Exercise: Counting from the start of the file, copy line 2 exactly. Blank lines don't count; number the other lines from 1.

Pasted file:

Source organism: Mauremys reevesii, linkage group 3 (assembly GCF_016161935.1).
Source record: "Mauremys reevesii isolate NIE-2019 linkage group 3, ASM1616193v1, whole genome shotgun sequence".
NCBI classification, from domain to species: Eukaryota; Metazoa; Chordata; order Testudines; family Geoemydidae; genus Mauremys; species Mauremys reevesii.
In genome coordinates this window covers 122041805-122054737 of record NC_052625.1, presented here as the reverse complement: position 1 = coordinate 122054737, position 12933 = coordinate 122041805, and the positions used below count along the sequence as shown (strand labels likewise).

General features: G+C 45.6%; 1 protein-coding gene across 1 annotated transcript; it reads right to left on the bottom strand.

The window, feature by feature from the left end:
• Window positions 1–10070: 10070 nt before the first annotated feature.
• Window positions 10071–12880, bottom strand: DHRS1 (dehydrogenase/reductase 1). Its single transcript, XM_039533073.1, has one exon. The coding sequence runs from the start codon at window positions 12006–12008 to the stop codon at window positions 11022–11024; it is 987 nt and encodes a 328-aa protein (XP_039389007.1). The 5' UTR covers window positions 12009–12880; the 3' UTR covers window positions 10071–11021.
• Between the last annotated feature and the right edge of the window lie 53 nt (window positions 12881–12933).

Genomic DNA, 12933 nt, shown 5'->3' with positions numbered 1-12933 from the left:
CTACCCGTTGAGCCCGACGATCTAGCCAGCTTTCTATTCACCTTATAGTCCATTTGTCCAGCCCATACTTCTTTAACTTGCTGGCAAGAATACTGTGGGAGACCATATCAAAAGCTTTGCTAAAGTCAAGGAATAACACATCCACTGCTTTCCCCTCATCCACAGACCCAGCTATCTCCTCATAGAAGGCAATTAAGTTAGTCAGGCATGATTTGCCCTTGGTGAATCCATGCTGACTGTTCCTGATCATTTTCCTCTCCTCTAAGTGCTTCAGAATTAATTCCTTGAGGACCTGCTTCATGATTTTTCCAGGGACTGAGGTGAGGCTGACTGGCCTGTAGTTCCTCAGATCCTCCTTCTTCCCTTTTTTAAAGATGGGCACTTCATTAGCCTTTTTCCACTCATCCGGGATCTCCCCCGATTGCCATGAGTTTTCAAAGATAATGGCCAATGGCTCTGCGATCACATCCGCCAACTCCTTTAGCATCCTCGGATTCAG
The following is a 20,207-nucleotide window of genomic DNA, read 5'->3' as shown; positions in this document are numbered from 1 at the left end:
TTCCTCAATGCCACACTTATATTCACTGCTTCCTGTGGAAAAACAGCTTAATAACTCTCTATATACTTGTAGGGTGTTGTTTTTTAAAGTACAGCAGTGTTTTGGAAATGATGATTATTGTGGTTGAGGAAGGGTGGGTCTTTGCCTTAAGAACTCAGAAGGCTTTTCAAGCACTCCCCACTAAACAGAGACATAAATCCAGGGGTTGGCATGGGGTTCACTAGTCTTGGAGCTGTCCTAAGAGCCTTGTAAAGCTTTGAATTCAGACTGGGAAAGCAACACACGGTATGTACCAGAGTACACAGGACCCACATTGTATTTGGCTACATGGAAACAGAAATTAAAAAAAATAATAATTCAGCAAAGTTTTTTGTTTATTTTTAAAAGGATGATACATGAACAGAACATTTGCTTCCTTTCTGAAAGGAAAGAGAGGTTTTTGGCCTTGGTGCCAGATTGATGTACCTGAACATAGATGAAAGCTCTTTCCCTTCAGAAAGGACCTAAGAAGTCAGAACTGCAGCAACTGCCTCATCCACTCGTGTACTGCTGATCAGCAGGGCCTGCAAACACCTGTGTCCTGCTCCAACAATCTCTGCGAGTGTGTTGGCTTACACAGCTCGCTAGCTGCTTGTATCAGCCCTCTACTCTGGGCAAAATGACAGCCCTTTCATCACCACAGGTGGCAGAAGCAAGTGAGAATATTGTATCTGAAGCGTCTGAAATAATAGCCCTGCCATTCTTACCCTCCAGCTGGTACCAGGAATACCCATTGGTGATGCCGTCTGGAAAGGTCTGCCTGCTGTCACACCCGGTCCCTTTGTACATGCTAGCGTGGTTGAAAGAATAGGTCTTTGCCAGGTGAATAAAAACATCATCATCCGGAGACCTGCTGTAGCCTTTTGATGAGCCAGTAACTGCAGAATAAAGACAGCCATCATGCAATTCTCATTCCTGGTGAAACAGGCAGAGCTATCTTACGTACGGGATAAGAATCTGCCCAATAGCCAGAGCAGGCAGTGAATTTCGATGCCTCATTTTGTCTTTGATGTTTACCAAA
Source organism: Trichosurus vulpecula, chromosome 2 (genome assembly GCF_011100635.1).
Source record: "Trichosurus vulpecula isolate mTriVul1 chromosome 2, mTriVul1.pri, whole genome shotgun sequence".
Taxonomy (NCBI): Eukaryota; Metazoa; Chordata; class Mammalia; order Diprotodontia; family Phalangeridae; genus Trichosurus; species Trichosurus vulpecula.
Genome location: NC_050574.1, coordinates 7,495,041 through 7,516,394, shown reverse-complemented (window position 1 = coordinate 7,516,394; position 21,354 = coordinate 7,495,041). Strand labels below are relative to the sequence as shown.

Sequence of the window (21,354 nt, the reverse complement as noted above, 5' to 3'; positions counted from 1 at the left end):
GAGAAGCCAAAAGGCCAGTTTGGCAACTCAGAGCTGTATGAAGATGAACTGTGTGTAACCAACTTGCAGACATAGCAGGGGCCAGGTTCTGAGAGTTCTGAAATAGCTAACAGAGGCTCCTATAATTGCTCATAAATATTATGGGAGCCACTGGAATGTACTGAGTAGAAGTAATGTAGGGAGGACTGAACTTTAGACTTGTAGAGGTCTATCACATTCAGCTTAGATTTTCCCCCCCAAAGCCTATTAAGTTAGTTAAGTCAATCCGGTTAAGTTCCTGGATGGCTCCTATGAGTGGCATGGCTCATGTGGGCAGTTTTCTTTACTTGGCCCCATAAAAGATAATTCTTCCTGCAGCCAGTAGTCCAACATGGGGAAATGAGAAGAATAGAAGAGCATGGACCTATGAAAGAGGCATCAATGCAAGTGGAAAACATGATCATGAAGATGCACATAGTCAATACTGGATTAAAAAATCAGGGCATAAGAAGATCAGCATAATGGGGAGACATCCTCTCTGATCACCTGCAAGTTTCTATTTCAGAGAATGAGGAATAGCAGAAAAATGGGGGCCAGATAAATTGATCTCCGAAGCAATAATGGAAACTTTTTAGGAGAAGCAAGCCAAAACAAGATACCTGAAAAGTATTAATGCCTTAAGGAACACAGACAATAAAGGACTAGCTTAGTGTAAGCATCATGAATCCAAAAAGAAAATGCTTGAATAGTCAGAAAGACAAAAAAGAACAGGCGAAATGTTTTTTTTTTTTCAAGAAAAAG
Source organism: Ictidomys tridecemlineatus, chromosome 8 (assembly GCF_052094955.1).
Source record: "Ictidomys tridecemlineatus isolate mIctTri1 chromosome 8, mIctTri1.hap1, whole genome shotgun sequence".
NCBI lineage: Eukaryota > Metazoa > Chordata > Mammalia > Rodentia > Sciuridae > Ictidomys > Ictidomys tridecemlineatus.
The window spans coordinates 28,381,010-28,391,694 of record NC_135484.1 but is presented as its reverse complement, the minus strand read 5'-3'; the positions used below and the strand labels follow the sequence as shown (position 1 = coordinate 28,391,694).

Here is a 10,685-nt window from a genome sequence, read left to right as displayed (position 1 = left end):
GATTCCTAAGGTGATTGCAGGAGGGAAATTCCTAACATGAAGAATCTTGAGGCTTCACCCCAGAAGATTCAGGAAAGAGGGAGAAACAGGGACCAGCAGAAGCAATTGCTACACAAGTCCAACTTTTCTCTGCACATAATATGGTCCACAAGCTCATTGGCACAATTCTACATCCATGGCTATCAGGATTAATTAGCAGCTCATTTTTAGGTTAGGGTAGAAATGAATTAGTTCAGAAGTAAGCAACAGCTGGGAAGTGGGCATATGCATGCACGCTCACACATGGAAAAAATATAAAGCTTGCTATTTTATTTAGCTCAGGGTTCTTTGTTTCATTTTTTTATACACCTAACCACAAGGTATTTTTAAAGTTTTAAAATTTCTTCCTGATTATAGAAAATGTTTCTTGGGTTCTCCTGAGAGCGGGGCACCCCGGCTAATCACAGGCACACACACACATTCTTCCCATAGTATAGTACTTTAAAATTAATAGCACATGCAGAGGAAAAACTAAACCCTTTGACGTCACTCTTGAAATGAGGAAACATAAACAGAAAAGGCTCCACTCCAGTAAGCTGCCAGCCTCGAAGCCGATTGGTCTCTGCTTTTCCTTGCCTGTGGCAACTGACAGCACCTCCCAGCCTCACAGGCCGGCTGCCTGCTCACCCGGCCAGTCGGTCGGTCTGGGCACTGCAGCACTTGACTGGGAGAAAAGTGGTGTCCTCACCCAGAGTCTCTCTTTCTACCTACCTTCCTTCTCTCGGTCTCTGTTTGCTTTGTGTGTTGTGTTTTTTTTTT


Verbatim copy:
Source record: "Mauremys reevesii isolate NIE-2019 linkage group 3, ASM1616193v1, whole genome shotgun sequence".